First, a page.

Reviving the city centre is one of the main aims of the municipal government of Johannesburg. Drastic measures have been taken to reduce crime in the city. These measures include closed-circuit television on street corners. As of 11 December 2008, every street corner in Johannesburg central is under high-tech CCTV surveillance. The CCTV system, operated by the Johannesburg Metropolitan Police Department (JMPD), is also able to detect stolen or hijacked vehicles by scanning the number plates of every vehicle travelling through the Central business district (CBD), then comparing them to the eNaTIS database. The JMPD claims that the average response time by police for crimes committed in the CBD is 60 seconds.
Crime levels in Johannesburg have dropped as the economy has stabilised and begun to grow. Between 2001 and 2006, R9-Billion (US$1.2 billion) has been invested in the city centre. Further investment of around R10-Billion (US$ 1.5 billion) is expected in the city centre alone by 2010. This excludes development directly associated with the 2010 FIFA World Cup.[dead link] In an effort to prepare Johannesburg for the 2010 FIFA World Cup, local government enlisted the help of former New York mayor Rudolph Giuliani to help bring down the crime rate, as the opening and closing matches of the tournament were played in the city.
Johannesburg is one of the world's leading financial centres and it is the economic and financial hub of South Africa, producing 16% of South Africa's gross domestic product, and accounts for 40% of Gauteng's economic activity. In a 2008 survey conducted by MasterCard, Johannesburg ranked 47 out of 50 top cities in the world as a worldwide centre of commerce (the only city in Africa).
Mining was the foundation of the Witwatersrand's economy, but its importance is gradually declining due to dwindling reserves and service and manufacturing industries have become more significant to the city's economy. While gold mining no longer takes place within the city limits, most mining companies still have their headquarters in Johannesburg. The city's manufacturing industries extend across a range of areas and there is still a reliance on heavy industries including steel and cement plants. The service and other industries include banking, IT, real estate, transport, broadcast and print media, private health care, transport and a vibrant leisure and consumer retail market. Johannesburg has Africa's largest stock exchange, the JSE although it has moved out of the central business district. Due to its commercial role, the city is the seat of the provincial government and the site of a number of government branch offices, as well as consular offices and other institutions.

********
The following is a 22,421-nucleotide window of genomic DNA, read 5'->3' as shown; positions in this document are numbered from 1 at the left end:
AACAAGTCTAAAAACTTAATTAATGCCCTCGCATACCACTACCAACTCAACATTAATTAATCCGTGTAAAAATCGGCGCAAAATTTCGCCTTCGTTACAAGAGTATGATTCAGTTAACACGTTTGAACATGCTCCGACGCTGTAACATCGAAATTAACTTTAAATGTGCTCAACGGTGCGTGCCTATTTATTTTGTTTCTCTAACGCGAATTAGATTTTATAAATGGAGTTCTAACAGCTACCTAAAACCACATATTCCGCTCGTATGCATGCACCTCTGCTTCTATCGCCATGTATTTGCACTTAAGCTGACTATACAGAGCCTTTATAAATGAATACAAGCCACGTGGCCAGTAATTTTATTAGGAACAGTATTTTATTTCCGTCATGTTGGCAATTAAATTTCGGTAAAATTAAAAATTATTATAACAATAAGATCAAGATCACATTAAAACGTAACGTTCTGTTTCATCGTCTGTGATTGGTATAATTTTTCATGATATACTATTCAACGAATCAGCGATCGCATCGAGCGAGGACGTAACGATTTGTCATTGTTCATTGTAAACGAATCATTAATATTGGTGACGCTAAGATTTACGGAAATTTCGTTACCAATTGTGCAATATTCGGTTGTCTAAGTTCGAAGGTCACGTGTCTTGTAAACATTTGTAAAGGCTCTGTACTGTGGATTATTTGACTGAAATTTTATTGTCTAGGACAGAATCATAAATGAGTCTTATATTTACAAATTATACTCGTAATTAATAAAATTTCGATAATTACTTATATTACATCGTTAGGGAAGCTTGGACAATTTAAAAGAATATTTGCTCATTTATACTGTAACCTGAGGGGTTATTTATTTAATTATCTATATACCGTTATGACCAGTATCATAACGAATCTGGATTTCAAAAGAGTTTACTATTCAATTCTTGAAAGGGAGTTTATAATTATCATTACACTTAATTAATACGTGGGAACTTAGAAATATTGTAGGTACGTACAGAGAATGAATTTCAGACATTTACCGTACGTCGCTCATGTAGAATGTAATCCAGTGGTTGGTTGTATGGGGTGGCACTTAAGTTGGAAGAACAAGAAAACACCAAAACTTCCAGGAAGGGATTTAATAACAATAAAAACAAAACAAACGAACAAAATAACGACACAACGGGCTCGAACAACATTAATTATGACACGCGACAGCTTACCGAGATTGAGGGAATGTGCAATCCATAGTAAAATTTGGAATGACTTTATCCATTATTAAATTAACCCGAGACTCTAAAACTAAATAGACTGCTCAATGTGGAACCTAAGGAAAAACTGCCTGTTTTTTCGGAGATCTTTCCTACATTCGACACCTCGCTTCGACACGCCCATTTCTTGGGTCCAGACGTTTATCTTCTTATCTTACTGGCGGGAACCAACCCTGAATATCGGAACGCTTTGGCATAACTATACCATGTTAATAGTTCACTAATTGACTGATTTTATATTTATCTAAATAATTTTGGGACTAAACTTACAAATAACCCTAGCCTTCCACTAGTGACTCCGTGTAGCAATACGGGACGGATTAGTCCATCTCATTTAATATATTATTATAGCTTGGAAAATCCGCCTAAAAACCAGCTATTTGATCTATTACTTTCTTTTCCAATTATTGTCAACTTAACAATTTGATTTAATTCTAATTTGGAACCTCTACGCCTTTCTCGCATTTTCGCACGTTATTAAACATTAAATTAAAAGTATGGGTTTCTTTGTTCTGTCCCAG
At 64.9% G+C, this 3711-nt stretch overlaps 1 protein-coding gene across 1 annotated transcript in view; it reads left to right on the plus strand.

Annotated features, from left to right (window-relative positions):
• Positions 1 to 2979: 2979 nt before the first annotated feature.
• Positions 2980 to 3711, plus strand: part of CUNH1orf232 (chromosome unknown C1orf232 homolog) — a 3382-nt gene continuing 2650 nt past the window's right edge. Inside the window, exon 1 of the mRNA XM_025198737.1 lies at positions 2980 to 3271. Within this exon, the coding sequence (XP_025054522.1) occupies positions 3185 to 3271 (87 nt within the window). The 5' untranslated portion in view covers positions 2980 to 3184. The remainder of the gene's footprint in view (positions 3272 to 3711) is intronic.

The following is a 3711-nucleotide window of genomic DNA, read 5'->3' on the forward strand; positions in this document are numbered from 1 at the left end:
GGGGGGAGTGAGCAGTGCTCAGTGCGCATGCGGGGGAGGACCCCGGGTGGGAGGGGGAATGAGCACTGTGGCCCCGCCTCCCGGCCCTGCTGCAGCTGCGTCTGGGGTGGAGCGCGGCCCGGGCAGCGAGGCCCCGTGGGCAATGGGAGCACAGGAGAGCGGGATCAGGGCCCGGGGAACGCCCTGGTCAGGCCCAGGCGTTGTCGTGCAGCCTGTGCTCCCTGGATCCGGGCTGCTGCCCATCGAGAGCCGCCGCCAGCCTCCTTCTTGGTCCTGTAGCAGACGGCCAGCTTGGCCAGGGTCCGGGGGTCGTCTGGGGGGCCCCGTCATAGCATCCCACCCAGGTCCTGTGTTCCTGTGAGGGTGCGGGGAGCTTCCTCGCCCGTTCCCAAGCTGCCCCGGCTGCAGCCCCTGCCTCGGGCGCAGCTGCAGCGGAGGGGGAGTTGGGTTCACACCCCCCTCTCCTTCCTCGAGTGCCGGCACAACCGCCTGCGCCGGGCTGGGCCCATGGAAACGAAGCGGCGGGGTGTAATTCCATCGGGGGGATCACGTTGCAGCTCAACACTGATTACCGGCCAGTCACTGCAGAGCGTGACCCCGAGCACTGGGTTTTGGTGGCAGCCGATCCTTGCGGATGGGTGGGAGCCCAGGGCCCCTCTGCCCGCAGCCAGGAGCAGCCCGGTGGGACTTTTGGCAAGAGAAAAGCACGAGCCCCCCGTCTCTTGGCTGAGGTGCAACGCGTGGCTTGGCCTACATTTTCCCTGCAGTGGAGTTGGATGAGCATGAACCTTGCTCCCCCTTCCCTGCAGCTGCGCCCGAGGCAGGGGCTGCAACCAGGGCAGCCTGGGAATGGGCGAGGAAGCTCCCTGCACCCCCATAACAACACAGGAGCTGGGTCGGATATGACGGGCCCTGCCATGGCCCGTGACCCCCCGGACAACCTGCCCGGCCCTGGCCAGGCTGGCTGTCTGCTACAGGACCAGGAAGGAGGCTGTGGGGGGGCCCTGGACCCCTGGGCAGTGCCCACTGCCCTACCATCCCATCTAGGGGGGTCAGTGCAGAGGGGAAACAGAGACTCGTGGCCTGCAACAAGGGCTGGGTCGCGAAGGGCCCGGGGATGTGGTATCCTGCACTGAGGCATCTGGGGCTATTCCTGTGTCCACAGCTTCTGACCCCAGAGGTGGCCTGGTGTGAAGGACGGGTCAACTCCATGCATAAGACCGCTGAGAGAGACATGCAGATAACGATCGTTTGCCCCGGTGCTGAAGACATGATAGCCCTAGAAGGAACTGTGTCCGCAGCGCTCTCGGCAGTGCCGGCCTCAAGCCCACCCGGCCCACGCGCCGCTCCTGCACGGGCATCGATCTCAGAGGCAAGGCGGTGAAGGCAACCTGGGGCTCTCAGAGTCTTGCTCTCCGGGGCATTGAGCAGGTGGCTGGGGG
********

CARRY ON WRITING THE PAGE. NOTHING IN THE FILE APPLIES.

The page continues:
There is also a significant informal economy consisting of cash-only street traders and vendors. The level of this economic activity is difficult to track in official statistics and it supports a sector of the population including immigrants who are not in formal employment. This informal industry is arguably the largest in the world, perhaps only second to the informal sector of Beijing.
The Witwatersrand urban complex is a major consumer of water in a dry region. Its continued economic and population growth has depended on schemes to divert water from other regions of South Africa and from the highlands of Lesotho, the biggest of which is the Lesotho Highlands Water Project, but additional sources will be needed early in the 21st century.
The container terminal at City Deep is known to be the largest "dry port" in the world, with some 50% of cargo that arrives through the ports of Durban and Cape Town arriving in Johannesburg. The City Deep area has been declared an IDZ (industrial development zone) by the Gauteng government.